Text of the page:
10.8.14_feat
Yellow Fever: the Ebola of earlier centuries
October 8, 2014

The current Ebola crisis is by no means the first time a viral  haemorrhagic fever (“VHF”) has terrorized the inhabitants of America.  Throughout the 18th century and into the 19th, epidemics of another VHF — yellow fever — spread fear and panic across the United States.  N-YHS is fortunate to hold a number of rare…

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10.1.14_feat
It’s electrifying! Medical uses of electricity
October 1, 2014

This blog was written by Alice Browne Nowadays we are more likely to associate electricity with execution than with healing.  But in nineteenth-century New York, sellers of electric belts and proprietors of electric baths promised relief from many diseases, especially those that were chronic, embarrassing, or neglected by conventional medicine. Both claimed to relieve symptoms…

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9.24.14_feat
Climate and Protest: The Letters of Reverend James MacSparran
September 24, 2014

We hadn’t even started changing the climate, and Wall Street could only be understood in a literal sense, but the title page of a tract published in 1753 captures the spirit of this week’s protests perfectly, viz: America Dissected, being a Full and True Account of all the Colonies, showing the Intemperance of the Climates;…

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9.16.14_feat
The Half Moon Club
September 16, 2014

Few people are aware that the Half Moon Club even existed and this probably wouldn’t have bothered its members very much. Although it wasn’t a secret society, its surviving club “log” suggests that it was on par with other leading Progressive Era social organizations — elite, sophisticated and enormously selective. Beginning in 1906, the Half…

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9.9.14_feat
“The Star-Spangled Banner” Watched O’er the Ramparts of Fort McHenry
September 9, 2014

This post was written by Mariam Touba, Reference Librarian for Printed Collections  Frank Key, as his friends knew him, had little use for this war, particularly as he viewed the War of 1812 as an aggressive one directed at Canada.   The Georgetown lawyer’s patriotism kicked in, however, with the threat of the British invading the…

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9.3.14_feat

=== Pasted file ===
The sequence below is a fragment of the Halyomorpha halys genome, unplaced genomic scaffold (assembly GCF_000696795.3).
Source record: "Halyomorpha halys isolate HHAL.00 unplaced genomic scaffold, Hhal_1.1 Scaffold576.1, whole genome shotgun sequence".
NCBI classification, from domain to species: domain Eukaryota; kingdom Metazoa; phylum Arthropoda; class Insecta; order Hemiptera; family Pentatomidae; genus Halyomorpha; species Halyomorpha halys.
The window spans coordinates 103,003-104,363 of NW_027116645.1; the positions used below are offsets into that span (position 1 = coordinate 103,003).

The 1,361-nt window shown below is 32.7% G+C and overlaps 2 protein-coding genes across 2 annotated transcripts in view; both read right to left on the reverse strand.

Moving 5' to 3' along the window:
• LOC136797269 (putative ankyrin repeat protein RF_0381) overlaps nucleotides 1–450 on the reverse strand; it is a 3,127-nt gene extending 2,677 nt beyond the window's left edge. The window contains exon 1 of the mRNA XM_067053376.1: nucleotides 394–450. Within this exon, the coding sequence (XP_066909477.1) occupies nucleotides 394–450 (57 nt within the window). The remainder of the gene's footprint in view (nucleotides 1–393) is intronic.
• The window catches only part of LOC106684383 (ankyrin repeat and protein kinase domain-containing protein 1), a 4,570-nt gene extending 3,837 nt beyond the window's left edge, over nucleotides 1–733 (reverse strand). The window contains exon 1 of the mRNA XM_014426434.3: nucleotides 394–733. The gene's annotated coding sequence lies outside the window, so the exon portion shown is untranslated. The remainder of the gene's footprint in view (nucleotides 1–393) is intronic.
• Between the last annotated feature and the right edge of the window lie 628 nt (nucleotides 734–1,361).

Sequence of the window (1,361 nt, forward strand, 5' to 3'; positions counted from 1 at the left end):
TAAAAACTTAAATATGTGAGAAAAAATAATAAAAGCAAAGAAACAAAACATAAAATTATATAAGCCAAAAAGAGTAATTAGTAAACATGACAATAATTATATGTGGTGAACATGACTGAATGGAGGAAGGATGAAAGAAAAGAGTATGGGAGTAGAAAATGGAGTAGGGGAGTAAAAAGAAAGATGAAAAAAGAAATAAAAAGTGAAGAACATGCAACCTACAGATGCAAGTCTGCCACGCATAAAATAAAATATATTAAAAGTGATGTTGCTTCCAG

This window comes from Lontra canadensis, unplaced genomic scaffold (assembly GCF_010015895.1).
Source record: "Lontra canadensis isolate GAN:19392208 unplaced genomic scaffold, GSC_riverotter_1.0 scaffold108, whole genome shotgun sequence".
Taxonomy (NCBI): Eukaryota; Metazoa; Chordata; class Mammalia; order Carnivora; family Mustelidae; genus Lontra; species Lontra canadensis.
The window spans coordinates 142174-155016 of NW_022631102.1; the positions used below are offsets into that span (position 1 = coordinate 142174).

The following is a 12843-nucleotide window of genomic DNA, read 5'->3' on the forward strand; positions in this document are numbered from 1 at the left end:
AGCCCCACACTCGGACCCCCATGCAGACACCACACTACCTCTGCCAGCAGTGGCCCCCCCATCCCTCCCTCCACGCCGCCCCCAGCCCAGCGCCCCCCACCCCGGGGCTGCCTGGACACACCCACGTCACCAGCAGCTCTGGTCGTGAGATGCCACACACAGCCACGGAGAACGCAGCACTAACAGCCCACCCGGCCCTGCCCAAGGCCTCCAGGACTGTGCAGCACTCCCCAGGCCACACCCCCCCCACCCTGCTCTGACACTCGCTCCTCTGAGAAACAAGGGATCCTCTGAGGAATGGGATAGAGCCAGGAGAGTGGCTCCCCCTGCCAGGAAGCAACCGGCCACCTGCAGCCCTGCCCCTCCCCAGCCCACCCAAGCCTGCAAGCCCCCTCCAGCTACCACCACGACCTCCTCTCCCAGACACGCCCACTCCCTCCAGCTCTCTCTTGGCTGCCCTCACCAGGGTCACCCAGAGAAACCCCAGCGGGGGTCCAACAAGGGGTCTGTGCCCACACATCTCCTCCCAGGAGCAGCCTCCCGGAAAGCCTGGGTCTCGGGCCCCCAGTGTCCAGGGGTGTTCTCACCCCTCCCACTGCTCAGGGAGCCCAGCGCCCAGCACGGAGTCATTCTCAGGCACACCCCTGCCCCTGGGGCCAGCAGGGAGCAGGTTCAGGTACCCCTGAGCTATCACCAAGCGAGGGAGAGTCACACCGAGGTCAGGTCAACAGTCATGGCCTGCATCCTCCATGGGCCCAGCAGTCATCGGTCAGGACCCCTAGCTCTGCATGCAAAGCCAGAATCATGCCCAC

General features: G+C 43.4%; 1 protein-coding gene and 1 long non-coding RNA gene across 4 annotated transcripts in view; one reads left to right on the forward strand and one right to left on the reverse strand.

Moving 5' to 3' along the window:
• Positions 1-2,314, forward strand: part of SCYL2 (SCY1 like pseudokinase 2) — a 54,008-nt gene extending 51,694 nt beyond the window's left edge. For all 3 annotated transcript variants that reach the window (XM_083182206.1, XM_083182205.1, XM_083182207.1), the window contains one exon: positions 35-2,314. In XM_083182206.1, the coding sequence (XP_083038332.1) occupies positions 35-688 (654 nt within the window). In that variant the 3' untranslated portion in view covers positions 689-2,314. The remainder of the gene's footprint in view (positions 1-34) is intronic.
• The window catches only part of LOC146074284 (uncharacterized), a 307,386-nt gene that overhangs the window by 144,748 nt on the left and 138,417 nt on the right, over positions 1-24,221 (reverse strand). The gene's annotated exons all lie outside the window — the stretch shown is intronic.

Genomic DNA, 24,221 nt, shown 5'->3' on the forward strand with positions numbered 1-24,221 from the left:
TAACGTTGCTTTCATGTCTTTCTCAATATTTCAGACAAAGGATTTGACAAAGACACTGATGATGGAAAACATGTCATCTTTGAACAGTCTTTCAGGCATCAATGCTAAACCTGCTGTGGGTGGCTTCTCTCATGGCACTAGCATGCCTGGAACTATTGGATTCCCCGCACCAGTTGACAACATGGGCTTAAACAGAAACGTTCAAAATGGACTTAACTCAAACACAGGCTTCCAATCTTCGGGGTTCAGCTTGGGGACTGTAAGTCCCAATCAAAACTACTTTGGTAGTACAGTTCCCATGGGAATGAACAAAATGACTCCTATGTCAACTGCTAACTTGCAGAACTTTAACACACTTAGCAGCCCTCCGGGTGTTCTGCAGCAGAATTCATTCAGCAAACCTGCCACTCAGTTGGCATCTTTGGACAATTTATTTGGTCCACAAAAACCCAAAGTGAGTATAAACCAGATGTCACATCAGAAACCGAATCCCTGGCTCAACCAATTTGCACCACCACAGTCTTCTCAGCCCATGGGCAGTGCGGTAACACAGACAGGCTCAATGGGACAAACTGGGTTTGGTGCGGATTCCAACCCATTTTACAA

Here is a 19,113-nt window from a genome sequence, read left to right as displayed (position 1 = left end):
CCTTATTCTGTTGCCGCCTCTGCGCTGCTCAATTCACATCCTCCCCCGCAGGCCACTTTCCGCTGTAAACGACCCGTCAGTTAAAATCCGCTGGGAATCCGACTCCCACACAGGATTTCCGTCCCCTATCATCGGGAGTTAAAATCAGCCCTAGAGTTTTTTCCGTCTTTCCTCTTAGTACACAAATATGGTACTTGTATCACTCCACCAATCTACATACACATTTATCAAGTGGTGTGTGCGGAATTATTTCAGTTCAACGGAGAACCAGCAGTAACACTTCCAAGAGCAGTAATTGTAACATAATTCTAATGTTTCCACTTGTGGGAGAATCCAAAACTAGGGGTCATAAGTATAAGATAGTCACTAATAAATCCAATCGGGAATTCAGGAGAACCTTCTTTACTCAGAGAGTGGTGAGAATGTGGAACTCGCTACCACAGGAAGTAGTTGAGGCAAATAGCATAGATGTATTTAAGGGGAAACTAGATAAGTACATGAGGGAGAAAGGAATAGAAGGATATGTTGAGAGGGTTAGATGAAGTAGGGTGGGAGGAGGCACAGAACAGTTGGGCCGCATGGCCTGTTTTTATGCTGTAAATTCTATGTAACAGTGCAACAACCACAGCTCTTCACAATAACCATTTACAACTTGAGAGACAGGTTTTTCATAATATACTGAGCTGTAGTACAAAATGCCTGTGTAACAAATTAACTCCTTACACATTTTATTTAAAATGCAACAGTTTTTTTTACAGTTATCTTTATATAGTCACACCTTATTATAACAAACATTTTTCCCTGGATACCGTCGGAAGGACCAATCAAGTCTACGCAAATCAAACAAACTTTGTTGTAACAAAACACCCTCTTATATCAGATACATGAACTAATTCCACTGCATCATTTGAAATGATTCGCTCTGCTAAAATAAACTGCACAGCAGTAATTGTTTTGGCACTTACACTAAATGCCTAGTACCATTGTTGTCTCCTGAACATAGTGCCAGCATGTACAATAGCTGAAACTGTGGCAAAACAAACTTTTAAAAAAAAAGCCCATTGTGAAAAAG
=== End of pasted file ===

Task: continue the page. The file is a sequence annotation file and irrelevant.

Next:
New Amsterdam Becomes New York, and Peter Stuyvesant Gets Over It: It’s Been 350 Years
September 3, 2014

This post was written by Mariam Touba, Reference Librarian for Printed Collections It was once an occasion worth marking—when, on September 8, 1664, the English took the city.  The bicentennial of the event was toasted with an elaborate New-York Historical Society dinner at the Cooper Institute, a welcome way to set aside the strains of…

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8.26.14_feat
In honor of Labor Day: a photographic tribute to New Yorkers at work
August 26, 2014

While historians still debate who first proposed a labor day holiday, there is no question as to where the first Labor Day celebration took place. Like most other important events, it happened right here in New York City. On September 5, 1882, a parade organized by the city’s Central Labor Union marched up Broadway, past…

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8.20.14_feat
“Lamenting the Disgrace of the City”: The 1814 Burning of Washington, D.C.
August 20, 2014

This post was written by Mariam Touba, Reference Librarian for Printed Collections. “Our preparation for defence by some means or other, is constantly retarded but the small force the British have on the Bay will never venture nearer than at present 23 miles,” First Lady Dolley Madison wrote to her friend in her letter of…

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8.12.14_feat
Love and Other Dishes: Harvey Rosen’s El Borracho
August 12, 2014

This blog post was written by Megan Dolan, intern in the Archives Department at N-YHS Throughout the 1920’s, prohibition-induced underground speakeasy clubs were major social destinations for dining, drinking, dancing, and listening to live music, generally jazz.  But with the end of the prohibition era, the speakeasy gave way to a new type of establishment:…

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